Last winter was one of the wettest ever and this autumn seems to be just as bad so I’ve been staying in the dry and visiting our local garden centre instead. Wellies are left at home.
Of course, we intended to buy nothing.
But, as always, something caught the eye and we did need to brighten things up indoors.
Which is when we decided to buy three indoor cyclamen in pots.
They are all the same colour so they will make a good show in a large dish in the window of the lounge.
We chose specimens which had just two or three flowers in bloom so we could see what colour they were.
We also had a good look underneath the leaves to make sure there were loads of flower buds – and there were.
Remember, cyclamen hate fluctuating temperatures.
It’s far better to keep them cool and on the dry side rather than too hot and too wet.
Watering is the biggest challenge to all killers of cyclamen.
I’ve lost count of the times I’ve been told: ‘I can’t grow cyclamen. They always die on me.’ What utter nonsense!
Keep a beady eye on them. They are so lovely it’s a job not to.
But they will show when they need watering because they begin to wilt, the leaves spread out and the flowers bend down.
This is the point when they need some water.
Now’s the time to feel the top of the compost.
If it feels dry, apply a little water to the top or put the pot in a saucer of water for five minutes and the compost will absorb what it needs.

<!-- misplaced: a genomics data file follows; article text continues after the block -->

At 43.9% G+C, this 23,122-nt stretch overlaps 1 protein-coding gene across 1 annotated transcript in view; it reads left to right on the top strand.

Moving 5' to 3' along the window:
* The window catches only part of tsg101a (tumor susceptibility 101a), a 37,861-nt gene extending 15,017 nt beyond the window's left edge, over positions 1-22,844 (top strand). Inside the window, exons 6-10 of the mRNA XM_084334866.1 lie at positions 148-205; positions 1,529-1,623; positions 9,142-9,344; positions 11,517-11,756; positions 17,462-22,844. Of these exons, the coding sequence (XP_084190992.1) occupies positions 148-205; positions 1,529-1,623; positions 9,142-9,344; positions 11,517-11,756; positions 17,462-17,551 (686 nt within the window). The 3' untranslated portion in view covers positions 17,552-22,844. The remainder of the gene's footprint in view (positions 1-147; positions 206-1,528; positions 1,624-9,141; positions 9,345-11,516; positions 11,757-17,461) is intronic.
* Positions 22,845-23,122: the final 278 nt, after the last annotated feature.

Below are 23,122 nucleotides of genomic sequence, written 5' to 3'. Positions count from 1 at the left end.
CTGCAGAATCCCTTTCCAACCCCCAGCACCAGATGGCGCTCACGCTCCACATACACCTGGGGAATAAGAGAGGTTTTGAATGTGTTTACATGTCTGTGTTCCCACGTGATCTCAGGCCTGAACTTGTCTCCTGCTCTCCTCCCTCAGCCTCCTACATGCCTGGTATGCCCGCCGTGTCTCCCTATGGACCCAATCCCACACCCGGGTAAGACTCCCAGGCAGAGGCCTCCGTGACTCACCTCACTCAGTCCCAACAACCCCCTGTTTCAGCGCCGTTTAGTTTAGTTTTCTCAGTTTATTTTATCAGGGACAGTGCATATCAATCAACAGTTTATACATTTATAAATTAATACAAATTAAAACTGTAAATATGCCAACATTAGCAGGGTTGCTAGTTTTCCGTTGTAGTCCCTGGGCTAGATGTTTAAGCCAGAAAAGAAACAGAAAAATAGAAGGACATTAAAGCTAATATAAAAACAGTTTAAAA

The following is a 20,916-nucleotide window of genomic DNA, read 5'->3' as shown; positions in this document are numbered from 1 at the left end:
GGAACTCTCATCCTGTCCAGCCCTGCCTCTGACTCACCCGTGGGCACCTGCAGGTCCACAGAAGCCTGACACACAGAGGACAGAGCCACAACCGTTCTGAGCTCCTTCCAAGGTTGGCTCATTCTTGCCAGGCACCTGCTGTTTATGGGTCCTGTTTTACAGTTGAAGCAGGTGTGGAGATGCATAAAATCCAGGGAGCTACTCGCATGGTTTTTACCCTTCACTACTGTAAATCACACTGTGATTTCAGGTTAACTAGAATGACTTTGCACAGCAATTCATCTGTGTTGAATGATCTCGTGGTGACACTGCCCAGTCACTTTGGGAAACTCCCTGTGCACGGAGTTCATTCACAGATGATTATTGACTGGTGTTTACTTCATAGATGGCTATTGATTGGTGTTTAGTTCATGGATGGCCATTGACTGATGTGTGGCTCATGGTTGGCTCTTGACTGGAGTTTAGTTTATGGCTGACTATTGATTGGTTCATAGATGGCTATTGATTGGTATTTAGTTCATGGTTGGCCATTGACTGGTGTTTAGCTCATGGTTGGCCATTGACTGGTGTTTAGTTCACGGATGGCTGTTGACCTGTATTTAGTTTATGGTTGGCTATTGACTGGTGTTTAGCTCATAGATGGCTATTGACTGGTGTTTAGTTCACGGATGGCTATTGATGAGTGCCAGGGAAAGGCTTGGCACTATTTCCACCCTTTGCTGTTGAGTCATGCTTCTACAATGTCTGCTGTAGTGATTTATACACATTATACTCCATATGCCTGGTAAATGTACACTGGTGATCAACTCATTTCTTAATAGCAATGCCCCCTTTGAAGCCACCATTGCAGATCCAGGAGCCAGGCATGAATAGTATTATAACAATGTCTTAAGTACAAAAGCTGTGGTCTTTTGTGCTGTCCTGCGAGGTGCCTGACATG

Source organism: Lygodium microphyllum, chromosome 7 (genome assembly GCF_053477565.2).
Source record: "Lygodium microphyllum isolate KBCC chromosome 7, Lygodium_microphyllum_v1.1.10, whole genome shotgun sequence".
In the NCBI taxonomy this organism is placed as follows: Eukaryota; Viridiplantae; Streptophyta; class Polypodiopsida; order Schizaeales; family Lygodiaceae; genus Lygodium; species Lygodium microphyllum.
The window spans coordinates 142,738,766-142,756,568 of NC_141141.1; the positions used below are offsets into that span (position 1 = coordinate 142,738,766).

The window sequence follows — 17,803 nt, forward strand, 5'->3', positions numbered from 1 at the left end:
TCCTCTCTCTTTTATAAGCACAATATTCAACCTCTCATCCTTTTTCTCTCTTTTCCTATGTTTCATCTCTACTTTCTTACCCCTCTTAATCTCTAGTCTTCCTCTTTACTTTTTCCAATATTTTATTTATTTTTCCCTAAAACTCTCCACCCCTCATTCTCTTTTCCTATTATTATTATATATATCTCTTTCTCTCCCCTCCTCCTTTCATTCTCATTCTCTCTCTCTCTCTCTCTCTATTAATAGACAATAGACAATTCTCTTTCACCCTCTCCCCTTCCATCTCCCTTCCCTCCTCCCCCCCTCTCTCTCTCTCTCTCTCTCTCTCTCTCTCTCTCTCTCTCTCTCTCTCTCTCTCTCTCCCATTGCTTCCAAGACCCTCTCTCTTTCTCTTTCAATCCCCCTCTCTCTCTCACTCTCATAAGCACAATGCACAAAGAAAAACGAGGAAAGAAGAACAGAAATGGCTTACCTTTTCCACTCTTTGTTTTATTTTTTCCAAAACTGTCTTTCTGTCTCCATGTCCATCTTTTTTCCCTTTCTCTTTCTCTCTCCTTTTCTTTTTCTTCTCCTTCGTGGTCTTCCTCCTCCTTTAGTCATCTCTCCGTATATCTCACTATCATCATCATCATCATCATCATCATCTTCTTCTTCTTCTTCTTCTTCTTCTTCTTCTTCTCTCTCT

Remember: cyclamen do not need drowning.
Look after them and these plants will flower for a long time. Grown well a cyclamen bought now should flower right up until March or even April.
As the flowers fade they will produce a seed head at the top of the flower stem.
One or two can be kept if you like growing things from seed, but if the remaining dead flowers are left on the plant the flowering period is shortened.
So it is essential to pluck out the dead flower stems with a sharp jerk so the stem doesn’t break off because any stem left behind will rot. This can cause the plant to die from powdery mildew disease.
A second attempt to remove the stem is the best idea but if there is still a little piece left, dust the cut with sulphur dust. This will prevent the tuber rotting. All we need now is plenty of light and some cold.
This combined with careful watering will turn you into a great cyclamen fan.
TIP OF THE WEEK
Don’t forget to plant shallot bulbs as a group or as an edging plant along the front of a flower border. You’ll get five beautiful shallots for every one planted. When cooking, use two instead of a large onion. The flavour is wonderful.